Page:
October 14, 2013 by Barbara With
This is the second in a WCMC four-part series on asbestos.
Back in February when Sen. Glenn Grothman (R-West Bend) and Rep. Andre Jacque (R-De Pere) introduced AB19/SB13, otherwise known as the “Asbestos Claims Transparency Act,” many wondered who really wrote the bill. Both Jacque and Grothman are members of the American Legislative Exchange Council (ALEC), the bill mill that introduces corporate-friendly legislation through elected officials.
The Wisconsin Civil Justice Council, however, is an ALEC-like arm of a corporate lobby that extends into Wisconsin’s Republican-dominated state government. Trevor Will, partner at Foley & Lardner, testified for the bill at the public hearing on April 11, 2013, on behalf of WCJC, a coalition of powerful manufacturing, health care, insurance, construction and transportation groups that support policies making it more difficult to sue businesses.
The connection between Gov. Scott Walker and Foley & Lardner is Michael Grebe, Walker’s former campaign manager, a practicing partner and CEO of Foley & Lardner and chair of the ultra-conservative, Koch-funded Bradley Foundation.
History of the Asbestos Trust
Also testifying at the public hearing was retired Judge Dean Trafelet, chairman of the board of the Delaware Claims Processing Facility and the trustee of all future claimants in numerous settlement trusts. Trafelet manages investment strategies, portfolio performance, liquidity projections and beneficiary distributions of various trusts. According to Trafelet’s testimony, Johns-Manville Corporation was one of the largest manufacturers of asbestos products in the 20th century. Their directors purposely kept secret the deadly nature of their products from the workers who were being killed by them. As the story slowly emerged years later, Johns-Manville filed Chapter 11 in 1982 to prepare for the onslaught of lawsuits that would be filed against them.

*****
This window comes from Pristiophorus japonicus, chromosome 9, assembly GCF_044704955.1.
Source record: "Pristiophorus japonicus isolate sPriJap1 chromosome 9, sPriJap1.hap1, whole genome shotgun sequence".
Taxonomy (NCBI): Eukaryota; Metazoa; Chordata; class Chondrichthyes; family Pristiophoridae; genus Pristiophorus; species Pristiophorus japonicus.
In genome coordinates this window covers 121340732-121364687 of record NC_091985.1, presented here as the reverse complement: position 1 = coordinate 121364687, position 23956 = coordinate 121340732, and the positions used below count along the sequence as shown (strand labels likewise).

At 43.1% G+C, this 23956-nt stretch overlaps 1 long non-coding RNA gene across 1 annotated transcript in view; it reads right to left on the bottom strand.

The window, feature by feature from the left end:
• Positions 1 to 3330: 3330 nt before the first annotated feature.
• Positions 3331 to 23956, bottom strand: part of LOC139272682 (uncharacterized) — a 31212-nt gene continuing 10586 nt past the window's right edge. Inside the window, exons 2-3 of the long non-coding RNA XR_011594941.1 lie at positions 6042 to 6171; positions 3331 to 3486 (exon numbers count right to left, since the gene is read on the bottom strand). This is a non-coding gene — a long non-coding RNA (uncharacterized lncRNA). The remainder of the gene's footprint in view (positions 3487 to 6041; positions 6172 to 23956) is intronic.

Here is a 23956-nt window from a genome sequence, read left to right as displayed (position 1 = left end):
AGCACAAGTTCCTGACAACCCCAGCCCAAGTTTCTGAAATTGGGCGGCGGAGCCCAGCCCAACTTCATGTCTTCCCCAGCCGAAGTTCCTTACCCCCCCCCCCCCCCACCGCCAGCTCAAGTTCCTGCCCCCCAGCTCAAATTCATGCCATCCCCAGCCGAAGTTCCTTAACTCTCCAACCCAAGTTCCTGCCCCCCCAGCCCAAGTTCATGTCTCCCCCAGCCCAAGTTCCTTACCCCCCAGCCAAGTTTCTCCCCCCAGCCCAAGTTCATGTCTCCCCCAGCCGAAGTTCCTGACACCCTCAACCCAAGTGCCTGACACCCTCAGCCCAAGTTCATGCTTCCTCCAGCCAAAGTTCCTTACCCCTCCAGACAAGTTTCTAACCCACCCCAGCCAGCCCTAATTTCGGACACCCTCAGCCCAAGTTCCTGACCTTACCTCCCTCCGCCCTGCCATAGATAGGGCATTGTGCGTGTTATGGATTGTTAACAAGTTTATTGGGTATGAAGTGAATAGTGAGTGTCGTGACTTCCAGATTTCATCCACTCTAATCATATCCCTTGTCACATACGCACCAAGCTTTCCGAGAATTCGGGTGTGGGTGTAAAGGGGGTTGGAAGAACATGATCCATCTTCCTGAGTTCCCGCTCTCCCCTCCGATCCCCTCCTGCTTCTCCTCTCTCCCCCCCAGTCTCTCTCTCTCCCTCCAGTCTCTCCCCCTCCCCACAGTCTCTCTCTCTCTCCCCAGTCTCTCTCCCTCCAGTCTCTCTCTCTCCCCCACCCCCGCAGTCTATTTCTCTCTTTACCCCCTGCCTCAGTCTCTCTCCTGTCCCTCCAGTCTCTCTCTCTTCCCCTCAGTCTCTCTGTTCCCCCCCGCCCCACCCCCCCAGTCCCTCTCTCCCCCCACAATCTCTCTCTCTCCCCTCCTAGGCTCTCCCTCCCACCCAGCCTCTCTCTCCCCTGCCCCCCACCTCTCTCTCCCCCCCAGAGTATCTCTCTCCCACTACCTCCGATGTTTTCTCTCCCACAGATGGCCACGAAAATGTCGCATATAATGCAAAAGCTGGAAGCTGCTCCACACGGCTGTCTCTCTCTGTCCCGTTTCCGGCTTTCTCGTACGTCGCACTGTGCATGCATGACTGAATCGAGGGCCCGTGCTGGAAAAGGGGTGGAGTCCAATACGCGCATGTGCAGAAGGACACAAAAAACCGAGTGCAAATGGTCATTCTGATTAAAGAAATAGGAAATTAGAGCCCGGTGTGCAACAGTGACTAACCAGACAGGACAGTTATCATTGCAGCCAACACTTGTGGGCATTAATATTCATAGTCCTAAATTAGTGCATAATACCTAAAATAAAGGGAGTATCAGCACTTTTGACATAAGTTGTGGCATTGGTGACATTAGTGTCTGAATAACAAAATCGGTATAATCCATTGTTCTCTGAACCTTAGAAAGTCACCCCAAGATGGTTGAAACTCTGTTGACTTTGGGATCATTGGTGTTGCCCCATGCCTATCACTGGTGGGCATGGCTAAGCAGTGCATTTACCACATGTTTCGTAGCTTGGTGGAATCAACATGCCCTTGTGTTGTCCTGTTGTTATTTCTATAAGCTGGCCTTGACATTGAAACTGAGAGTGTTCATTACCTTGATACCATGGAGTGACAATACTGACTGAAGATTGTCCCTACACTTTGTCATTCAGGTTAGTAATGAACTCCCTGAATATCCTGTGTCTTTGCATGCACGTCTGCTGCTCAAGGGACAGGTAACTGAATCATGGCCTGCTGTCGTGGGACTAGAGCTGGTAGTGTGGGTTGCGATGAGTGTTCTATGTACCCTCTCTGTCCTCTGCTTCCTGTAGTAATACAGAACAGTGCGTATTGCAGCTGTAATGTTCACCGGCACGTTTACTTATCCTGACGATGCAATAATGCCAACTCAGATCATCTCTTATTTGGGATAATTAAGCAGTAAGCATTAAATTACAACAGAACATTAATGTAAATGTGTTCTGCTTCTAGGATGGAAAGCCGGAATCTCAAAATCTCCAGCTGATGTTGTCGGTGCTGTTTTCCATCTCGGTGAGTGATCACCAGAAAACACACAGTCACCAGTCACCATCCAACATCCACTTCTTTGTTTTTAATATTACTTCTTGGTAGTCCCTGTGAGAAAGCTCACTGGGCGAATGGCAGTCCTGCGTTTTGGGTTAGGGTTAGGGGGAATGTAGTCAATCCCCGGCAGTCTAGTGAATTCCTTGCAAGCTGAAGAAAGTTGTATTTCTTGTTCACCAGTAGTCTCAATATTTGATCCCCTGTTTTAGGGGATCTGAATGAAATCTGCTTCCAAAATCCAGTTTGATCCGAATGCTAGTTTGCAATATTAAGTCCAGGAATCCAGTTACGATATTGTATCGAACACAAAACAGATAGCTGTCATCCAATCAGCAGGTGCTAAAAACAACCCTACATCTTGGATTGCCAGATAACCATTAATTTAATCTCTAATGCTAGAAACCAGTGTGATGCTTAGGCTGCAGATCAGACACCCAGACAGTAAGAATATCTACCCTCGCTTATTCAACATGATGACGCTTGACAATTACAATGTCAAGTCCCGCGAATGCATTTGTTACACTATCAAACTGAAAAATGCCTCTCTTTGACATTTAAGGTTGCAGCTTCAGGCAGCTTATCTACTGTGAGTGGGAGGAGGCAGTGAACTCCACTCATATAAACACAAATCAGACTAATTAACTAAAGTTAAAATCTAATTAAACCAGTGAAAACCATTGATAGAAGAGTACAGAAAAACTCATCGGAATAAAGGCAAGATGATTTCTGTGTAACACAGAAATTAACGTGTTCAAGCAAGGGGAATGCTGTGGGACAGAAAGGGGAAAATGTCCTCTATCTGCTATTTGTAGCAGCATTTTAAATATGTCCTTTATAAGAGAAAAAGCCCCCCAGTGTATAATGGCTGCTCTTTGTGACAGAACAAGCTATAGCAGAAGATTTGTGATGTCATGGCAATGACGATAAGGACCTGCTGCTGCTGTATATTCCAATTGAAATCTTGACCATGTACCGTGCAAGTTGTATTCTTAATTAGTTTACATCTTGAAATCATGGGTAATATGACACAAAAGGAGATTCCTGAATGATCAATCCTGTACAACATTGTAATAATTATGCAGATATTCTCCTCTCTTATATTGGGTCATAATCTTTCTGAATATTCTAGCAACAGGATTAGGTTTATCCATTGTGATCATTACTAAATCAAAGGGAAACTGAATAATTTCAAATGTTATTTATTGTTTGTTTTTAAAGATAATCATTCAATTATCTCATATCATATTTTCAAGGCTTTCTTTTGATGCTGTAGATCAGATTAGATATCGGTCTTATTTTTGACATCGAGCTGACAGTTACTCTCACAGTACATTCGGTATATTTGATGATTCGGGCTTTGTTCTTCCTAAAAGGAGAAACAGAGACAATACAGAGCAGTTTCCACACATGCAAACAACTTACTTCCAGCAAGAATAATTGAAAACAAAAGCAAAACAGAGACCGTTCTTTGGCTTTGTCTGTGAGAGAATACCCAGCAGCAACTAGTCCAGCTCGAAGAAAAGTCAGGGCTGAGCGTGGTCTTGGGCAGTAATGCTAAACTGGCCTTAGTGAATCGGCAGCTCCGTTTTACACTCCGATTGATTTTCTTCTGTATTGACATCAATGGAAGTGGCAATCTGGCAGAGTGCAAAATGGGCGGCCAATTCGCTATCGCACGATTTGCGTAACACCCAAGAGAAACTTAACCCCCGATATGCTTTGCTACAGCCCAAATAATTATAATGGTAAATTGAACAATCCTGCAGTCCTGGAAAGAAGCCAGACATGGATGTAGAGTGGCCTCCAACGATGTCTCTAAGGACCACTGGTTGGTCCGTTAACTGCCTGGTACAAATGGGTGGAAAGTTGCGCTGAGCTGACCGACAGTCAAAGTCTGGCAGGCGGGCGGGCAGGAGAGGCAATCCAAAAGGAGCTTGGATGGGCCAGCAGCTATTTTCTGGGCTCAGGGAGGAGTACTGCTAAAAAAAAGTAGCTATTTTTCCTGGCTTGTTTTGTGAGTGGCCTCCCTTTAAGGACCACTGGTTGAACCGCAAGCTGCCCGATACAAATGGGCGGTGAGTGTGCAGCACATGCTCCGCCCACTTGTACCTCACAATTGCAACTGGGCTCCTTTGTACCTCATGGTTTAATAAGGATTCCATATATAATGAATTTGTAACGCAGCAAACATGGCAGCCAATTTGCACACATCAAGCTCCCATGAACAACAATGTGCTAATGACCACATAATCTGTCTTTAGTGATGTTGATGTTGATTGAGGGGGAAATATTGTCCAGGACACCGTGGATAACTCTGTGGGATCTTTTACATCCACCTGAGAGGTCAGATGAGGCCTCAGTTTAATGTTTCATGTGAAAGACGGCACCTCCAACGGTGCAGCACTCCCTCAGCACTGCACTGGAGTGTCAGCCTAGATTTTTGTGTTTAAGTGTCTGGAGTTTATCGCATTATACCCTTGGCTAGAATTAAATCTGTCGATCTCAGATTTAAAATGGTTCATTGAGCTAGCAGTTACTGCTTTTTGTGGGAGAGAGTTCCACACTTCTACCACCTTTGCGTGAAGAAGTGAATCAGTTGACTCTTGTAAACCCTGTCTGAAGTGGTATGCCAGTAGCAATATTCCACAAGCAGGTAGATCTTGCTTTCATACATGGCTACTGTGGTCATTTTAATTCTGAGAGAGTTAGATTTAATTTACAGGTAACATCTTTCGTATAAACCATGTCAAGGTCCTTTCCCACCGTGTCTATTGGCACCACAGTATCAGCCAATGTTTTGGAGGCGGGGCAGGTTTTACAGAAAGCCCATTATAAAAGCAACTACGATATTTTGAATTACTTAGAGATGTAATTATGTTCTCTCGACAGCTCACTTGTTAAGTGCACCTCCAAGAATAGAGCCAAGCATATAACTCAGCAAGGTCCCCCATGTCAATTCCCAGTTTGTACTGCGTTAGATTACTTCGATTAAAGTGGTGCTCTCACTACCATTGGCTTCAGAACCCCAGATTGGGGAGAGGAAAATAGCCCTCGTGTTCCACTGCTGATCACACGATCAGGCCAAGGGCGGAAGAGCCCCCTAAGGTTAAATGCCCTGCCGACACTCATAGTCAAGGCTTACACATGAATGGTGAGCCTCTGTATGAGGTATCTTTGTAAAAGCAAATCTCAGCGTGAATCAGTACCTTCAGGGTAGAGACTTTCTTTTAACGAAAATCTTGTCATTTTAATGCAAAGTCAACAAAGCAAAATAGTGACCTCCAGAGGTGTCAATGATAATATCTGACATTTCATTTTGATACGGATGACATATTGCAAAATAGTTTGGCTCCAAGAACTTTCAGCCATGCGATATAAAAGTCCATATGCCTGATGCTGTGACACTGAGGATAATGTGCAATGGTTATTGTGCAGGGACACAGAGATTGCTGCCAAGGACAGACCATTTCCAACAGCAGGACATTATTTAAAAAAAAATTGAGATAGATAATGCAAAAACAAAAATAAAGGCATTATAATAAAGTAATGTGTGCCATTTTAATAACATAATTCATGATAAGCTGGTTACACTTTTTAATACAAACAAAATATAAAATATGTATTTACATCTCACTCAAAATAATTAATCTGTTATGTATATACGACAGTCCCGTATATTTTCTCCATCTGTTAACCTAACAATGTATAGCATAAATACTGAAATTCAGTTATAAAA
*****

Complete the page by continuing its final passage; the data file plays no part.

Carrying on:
To deal with future claims, part of the reorganization entailed the creation of a trust dedicated to resolving and paying all present and future asbestos claims. The Manville Trust was established which also rid the newly reorganized Manville Corporation of any and all liability, which made it a profitable company again. To ensure the money would be properly channeled from the corporation to the trust, in 1994 Congress enacted Bankruptcy Code Section 524(g), which statutorily validates the trust and channeling injunction mechanisms pioneered in the Manville case. This act of Congress now allows all asbestos companies to shed all present and future liability from the deadly effects of their products.
In 2011, there were 60 such trusts formed by large asbestos defendants, including Halliburton, Owens Corning, Armstrong World Industries and United State Gypsum. For an industry that was constantly killing its workforce, the trust was a way for asbestos manufacturers to stay in business while addressing some measure of compensation for their victims.
SB13 is a plaintiff’s nightmare. Grothman, Jacque and other ALEC-directed legislators claim the bill will prevent fraudulent claims and “double-dipping” into the trust. However, they have been unable to produce evidence of any such cases in Wisconsin. According to attorney Jeffrey Pitman, president of the Wisconsin Association for Justice, there were only nine asbestos cases filed in 2012. Instead of streamlining the process as the sponsors claim, it will immediately affect 6,350 personal injury cases already in court, increasing the costs, adding confusion and delaying resolution of those suits.
According to Nancy Rottier, legislative liaison from the Director of State Courts who testified for information only, the bill prevents trials from being scheduled until well beyond the time frame most circuit courts customarily set. The year delay can mean life or death for the plaintiff.
Jill Rakauski, an attorney who represents the victims of asbestos poisoning, addressed the transparency the bill requires of the plaintiff. “I find it ironic that the same corporations that for decades hid the dangers of asbestos exposure from their workers are now the same companies coming to the legislature and asking for so-called transparency in a one-sided bill that would only hurt the asbestos victims.” Attached to Rakauski’s testimony was a copy of a letter from UNR Asbestos Disease Claims Trust announcing an April 9, 2013 moratorium on claims processing that will last several months, delaying the process even further.
Also supplying written testimony against SB13 were Sheet Metal Air Rail Transportation Union (Smart), the American Legion, Military Order of the Purple Heart, VFW and the Wisconsin Association for Justice.
The Assembly version of the bill, AB19, passed on May 8 with a vote on party lines. Grothman pulled SB13 back into committee on Oct. 7, just one day after WCMC broke the news that abundant amounts of asbestos had been confirmed in Gogebic Taconite’s Bulk Sample Site 4 despite GTac’s continued claims on their application that the asbestos does not exist.
After adopting Grothman’s amendment, the Judiciary and Labor Committee passed SB13 as amended. It now awaits scheduling to be heard in the Senate.
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